What went wrong: Not too sure. Probably the finals? There was a question on recursion, so I might have messed that one up completely. Then we had to implement the De Casteljau’s algorithm, which I had barely any idea how to, so that was also messed up. But I did everything else in the finals correctly.
What went right: Everything else. All my five lab assignments had a decent grade, and one of them was above the 75th percentile. My midterms were above the class average by 5 marks or so.
Why only a B? Sigh.
MA1521: One of the three compulsory Mathematics modules that I have to take. It is mainly calculus, series and sequences, and integration.
I was really lucky to be able to take this module this semester. Why? The usual lecturer for this module had something on, so a different lecturer taught this module this semester. The usual lecturer offers no webcasts (terrible for someone so weak at Math), and apparently his solutions and concepts come from “magic”.
What went wrong: My midterms were about 3 marks below average, and my finals were terrible. I was expecting to just pass the finals, or in the worst case, fail it. I was rather disappointed after the paper, since I did feel rather prepared. The finals were quite a rude shock. I was hoping for at least a B+ before the finals, but a B is not too bad considering the finals.
What went right: Everything else was rather average, I suppose. Also, MA1521 was preallocated to the year 1 SoC modules. Year 1’s might possibly still be chilling out, and this is their first examination in university as well.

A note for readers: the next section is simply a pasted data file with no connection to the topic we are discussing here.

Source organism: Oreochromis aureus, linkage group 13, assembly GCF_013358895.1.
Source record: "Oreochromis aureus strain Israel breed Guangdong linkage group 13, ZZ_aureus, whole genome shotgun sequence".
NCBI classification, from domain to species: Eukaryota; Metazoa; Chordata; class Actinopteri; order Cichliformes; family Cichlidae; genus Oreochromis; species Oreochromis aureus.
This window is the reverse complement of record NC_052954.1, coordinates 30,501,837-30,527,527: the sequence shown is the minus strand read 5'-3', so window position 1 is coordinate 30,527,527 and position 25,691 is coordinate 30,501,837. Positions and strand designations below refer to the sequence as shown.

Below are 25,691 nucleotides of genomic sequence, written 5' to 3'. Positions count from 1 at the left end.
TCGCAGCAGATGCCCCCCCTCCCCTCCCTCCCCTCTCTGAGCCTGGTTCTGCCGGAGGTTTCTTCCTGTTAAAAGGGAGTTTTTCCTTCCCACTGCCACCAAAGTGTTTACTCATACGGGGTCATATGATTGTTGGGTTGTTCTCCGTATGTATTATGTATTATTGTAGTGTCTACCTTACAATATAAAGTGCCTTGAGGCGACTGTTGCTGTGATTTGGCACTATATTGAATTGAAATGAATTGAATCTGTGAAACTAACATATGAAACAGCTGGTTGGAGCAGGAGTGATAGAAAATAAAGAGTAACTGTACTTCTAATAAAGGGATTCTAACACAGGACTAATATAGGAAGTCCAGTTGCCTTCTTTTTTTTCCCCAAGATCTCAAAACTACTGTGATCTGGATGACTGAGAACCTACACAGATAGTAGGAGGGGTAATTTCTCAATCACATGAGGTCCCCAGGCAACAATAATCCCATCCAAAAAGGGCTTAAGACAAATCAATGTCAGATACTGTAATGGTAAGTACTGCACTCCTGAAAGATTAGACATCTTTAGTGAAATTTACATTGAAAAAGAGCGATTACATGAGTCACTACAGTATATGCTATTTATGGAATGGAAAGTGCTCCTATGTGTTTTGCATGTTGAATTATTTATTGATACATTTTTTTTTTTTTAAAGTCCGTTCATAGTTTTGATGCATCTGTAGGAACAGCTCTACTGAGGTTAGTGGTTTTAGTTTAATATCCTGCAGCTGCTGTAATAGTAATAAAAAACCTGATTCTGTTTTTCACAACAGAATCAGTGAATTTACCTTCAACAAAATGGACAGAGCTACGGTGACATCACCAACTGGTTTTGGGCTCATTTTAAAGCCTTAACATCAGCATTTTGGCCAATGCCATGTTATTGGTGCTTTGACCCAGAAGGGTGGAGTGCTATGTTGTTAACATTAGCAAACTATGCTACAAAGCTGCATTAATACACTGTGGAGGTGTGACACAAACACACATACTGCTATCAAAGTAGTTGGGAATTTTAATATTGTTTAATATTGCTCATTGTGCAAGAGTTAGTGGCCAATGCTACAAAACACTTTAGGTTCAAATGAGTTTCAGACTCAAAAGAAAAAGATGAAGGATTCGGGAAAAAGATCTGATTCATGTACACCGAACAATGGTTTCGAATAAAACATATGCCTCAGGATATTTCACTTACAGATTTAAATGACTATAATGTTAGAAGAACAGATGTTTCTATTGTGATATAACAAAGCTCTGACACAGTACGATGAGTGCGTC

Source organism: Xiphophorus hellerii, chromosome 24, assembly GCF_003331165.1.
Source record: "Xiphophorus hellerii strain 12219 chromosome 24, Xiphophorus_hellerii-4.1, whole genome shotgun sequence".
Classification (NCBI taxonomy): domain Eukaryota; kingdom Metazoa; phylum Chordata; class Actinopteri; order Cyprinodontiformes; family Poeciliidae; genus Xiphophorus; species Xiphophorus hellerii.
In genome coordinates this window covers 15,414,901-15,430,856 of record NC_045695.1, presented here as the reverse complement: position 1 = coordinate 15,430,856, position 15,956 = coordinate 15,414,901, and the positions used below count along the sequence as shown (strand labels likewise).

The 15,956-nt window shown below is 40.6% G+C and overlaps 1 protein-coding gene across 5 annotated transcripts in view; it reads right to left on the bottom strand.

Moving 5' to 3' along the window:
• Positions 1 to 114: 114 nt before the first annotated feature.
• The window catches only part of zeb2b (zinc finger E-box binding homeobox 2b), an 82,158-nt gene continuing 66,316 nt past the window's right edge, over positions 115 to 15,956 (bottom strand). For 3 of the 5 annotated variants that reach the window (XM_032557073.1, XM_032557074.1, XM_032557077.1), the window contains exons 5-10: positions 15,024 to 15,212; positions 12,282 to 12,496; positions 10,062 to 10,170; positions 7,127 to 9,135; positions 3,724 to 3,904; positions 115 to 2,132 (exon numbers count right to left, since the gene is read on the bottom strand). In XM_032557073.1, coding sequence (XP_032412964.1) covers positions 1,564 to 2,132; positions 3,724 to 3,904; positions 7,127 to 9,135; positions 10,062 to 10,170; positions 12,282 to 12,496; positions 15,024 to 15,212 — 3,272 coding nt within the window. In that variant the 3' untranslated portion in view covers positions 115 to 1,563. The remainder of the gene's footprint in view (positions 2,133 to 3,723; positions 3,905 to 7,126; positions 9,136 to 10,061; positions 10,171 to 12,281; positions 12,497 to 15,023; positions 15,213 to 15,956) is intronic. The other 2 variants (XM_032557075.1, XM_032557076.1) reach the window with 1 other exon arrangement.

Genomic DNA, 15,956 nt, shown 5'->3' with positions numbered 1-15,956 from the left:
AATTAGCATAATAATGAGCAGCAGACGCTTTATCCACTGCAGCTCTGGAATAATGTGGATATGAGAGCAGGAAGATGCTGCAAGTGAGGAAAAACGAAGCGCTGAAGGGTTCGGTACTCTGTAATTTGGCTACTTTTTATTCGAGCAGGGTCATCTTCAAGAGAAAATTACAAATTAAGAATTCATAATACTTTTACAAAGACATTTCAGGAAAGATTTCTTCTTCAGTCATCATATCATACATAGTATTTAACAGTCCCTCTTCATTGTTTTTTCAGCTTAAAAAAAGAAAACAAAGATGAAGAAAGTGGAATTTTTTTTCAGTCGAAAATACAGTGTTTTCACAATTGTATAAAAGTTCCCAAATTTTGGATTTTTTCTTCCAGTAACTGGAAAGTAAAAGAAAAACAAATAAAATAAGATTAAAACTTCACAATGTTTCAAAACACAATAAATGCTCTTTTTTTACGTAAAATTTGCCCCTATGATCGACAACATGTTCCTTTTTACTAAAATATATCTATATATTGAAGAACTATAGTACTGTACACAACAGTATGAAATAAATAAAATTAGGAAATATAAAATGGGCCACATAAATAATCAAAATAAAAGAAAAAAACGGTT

GE2215: Intro to GIS module.
I’ve already ranted about this module above. By the way, when I said GIS is really trivial, I really mean it. Secondary school kids could do it with ease. How this is university level is beyond me.
What went wrong: Probably the finals again. However, I don’t think I lost more than 10% of the finals grade (finals make up 40% of the total grade), so a B- is rather drastic.
What went right: I got full marks for four out of five lab assignments. Then again, if I got a B-, then so did everyone else I guess.
So, CAP dropped by 0.1. If I could S/U that stupid GIS module, it would only have dropped by 0.05. The modules are now getting more difficult, so I’m not sure how I’m going to recover.
and information about the module for the benefit of all those students who do not have access to IVLE prior to registering this module.
Please note that for CS3103L, there is no need to register separately. If your bid for CS3103 is successful, you would be automatically registered for CS3103L.
Please note that the first lecture is on 16 August 2007 (Thursday) at 12 noon. Venue: C1/206
This module focuses mainly on TCP/IP protocol stack and discusses the design of various protocols in the stack, their semantics and interoperability issues including concepts behind in designing such protocols. The Internet technology protocols like ARP, ICMP, IP, DHCP, DNS, TCP, UDP, Routing protocols like RIP and OSPF, and new IP protocol version IPv6 are discussed in detail. The dynamics of the TCP protocol is discussed in detail including congestion control and its behaviour in the wireless and mobile network environment. The client server communication paradigm is introduced and students are given the opportunity to develop distributed application using sockets and/or RPC-XML.
Weekly Lectures of 2 hours, 1 hour tutorial, and programming assignments on client/server application development.
|EE3204/E, EE4210; EEE and CPE students are not allowed to read this module|